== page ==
My name is David Ha. My name like yours, carries a unique story. I'd like to share a bit of myself to you because I think it's important for you to know my journey of how I became a counselor. My parents were born and raised in South Korea and immigrated to the States, where I was born and raised in NY. I can't imagine the challenges they've experienced adapting to a new language and culture. To say that they worked hard and sacrificed is an understatement, as they saw their goals realized and had a successful medical practice for 25 years. Every family has dysfunction on some level and for me, it was growing up with an alcoholic parent. Looking back, I can see clearer why at different seasons I was severely obese, anorexic, bulimic, got into the wrong crowd, etc. Hindsight is 20/20 and I wish I could have known the importance of confronting and dealing with the issues at hand. But instead, I faced my relational traumas by avoidance and distraction. It was only until I reached young adulthood where I realized that if I didn't intentionally deal with the traumas I experienced, that it would only perpetuate and do me greater harm. So began the hard work of navigating through trauma and journeying towards whole health.
I grew up hearing the stigma of counseling and was taught by culture and family not to discuss our problems but rather to "deal with it," "to be a man and suck it up," but in doing so, I never dealt with the problems. I often wonder how life would have been different if I was in counseling and was able to get the help I needed at such a critical time in my development. But what I've realized by seeing a counselor in my later years, that it's never too late to work through trauma and it's never too late to work towards change.
Counseling isn't just a job, it's a passion and mission--to bring aid and help to individuals, couples and families so that they can truly be who they are meant to be.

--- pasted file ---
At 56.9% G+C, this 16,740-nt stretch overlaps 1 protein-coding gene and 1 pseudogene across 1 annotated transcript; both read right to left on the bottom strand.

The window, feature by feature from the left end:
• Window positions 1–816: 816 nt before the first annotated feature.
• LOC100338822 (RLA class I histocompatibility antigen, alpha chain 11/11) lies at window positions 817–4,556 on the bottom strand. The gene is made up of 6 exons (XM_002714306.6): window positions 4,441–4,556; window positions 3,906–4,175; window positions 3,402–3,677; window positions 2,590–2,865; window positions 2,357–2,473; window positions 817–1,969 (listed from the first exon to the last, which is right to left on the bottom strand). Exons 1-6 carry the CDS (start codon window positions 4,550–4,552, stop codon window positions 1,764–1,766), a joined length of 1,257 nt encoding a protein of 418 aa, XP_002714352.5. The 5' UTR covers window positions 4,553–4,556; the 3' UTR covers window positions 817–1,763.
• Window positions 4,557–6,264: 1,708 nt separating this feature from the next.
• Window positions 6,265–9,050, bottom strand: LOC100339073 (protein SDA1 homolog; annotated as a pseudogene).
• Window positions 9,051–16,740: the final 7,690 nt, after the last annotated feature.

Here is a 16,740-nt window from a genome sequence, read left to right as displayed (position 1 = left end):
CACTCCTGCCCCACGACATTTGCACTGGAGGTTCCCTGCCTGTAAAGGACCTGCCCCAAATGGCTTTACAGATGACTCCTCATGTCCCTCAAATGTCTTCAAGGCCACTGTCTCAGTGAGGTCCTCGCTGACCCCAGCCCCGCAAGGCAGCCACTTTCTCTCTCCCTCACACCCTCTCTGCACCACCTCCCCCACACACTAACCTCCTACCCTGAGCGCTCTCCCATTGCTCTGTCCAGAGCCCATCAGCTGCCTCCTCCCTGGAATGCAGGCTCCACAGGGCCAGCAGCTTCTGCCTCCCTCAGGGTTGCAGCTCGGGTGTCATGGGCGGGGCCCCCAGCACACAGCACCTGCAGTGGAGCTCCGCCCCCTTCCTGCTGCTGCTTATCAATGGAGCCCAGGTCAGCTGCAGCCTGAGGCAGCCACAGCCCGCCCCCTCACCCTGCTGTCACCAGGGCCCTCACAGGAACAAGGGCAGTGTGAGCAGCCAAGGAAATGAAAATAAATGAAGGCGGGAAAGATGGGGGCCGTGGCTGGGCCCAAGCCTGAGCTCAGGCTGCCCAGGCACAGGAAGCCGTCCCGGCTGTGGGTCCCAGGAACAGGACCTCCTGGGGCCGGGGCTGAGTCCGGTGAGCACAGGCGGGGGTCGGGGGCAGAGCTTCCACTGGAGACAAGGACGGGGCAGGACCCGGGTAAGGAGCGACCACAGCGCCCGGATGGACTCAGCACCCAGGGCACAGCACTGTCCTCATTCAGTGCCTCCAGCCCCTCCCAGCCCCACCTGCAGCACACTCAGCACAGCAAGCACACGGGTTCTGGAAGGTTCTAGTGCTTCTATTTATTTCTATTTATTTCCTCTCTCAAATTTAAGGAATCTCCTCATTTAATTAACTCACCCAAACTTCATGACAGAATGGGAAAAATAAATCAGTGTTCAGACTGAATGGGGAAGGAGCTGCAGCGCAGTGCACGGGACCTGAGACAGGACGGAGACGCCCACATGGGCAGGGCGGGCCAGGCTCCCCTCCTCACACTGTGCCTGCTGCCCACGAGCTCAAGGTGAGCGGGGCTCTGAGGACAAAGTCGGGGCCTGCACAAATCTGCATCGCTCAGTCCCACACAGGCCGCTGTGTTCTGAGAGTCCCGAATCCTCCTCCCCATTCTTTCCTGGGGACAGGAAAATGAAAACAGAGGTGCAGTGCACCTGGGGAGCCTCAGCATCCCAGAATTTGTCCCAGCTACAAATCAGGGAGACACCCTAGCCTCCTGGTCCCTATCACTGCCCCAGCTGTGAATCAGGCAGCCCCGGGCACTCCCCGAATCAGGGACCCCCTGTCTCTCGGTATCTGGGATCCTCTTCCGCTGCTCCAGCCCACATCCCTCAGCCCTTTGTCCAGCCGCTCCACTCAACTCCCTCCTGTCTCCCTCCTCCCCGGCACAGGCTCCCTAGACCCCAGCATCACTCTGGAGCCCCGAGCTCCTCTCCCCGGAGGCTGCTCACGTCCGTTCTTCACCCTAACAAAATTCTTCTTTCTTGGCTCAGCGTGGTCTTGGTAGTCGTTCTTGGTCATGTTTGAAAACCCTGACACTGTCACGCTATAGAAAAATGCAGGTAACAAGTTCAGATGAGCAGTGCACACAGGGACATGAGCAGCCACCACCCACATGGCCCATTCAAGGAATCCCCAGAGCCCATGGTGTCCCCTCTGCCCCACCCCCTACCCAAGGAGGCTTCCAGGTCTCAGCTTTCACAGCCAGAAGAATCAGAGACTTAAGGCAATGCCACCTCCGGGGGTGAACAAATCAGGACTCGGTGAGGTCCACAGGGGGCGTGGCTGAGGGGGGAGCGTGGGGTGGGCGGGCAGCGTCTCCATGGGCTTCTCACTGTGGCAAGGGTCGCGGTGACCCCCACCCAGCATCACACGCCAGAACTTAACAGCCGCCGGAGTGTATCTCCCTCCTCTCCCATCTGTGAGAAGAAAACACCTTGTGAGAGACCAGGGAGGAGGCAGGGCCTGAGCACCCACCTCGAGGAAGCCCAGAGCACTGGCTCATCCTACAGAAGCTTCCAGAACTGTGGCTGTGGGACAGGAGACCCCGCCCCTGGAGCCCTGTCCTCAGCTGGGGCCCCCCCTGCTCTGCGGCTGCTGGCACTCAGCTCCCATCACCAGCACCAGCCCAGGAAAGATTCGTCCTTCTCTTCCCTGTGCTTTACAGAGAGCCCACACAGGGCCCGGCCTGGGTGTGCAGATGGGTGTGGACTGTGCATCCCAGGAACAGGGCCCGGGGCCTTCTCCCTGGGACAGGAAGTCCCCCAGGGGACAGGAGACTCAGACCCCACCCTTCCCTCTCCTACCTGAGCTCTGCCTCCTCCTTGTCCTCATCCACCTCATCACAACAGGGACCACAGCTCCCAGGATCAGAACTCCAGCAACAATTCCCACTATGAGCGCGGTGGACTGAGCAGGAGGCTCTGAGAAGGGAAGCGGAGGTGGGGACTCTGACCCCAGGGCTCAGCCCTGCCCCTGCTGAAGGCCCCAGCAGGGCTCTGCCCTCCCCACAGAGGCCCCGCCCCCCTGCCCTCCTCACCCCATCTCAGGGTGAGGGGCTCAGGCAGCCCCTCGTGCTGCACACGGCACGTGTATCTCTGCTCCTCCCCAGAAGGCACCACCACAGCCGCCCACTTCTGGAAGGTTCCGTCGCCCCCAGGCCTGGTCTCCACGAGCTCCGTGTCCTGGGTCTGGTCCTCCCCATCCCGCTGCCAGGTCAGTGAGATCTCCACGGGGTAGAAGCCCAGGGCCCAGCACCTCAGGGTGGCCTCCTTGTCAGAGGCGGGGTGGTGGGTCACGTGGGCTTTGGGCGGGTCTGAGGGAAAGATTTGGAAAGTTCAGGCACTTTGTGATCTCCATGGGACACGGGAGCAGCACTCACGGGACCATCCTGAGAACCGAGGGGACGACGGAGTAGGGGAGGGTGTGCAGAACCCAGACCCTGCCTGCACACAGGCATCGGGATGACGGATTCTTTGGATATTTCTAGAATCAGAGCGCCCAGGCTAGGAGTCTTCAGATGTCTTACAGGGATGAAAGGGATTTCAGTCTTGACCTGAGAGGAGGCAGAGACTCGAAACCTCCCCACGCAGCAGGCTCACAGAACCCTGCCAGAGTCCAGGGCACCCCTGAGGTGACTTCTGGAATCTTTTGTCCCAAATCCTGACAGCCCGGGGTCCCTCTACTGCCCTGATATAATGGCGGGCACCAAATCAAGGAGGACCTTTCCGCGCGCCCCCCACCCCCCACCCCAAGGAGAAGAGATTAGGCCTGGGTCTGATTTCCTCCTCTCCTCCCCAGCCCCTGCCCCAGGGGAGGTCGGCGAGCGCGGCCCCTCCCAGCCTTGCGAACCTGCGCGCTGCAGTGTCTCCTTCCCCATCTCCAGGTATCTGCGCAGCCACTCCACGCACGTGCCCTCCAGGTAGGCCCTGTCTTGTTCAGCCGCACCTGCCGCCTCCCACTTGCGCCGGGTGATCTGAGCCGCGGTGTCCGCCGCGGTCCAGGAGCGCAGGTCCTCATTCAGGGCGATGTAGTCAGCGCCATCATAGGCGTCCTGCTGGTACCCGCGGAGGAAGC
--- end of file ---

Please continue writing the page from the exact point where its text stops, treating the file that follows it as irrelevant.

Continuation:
I've counseled at the Center (Dallas), Buckner International, Incarnation House, West Dallas Community School, Recovery Resource Council (formerly known as The Council on Alcohol and Drugs in Dallas, TX), and contributed at Highland Park ISD. I've had a record of success in seeing individuals (including children), couples/families, veterans and pastors. I aim at creating an environment where you can be your true self so that within a trusted relationship, we can accomplish your intended goals. At different points in our life, we can feel like we're drowning. Anxiety and depression can leave us feeling helpless. We can experience hurt and anger from loved ones that cause us to withdraw. I know what it’s like to experience debilitating depression, anxiety, relational conflict, grief or trauma and I can help. I keep up to date with the most recent research done on what is proven to be effective in helping people get better. Who you are today doesn't have to define you for tomorrow. You don't have to feel stuck or helpless anymore. Together, we can experience freedom, hope and relief. Call (469-431-3961) or email me for a free 15 minute consult.
Emily Edwards Ha graduated from Baylor University with a BS in Family and Child Studies. She is a child life specialist at Children's Medical Center in Dallas, TX and also has professional experience as a Development Manager and Business Owner. Emily has a passion to help individuals receive affordable mental health care by working with local communities and organizations in the DFW area.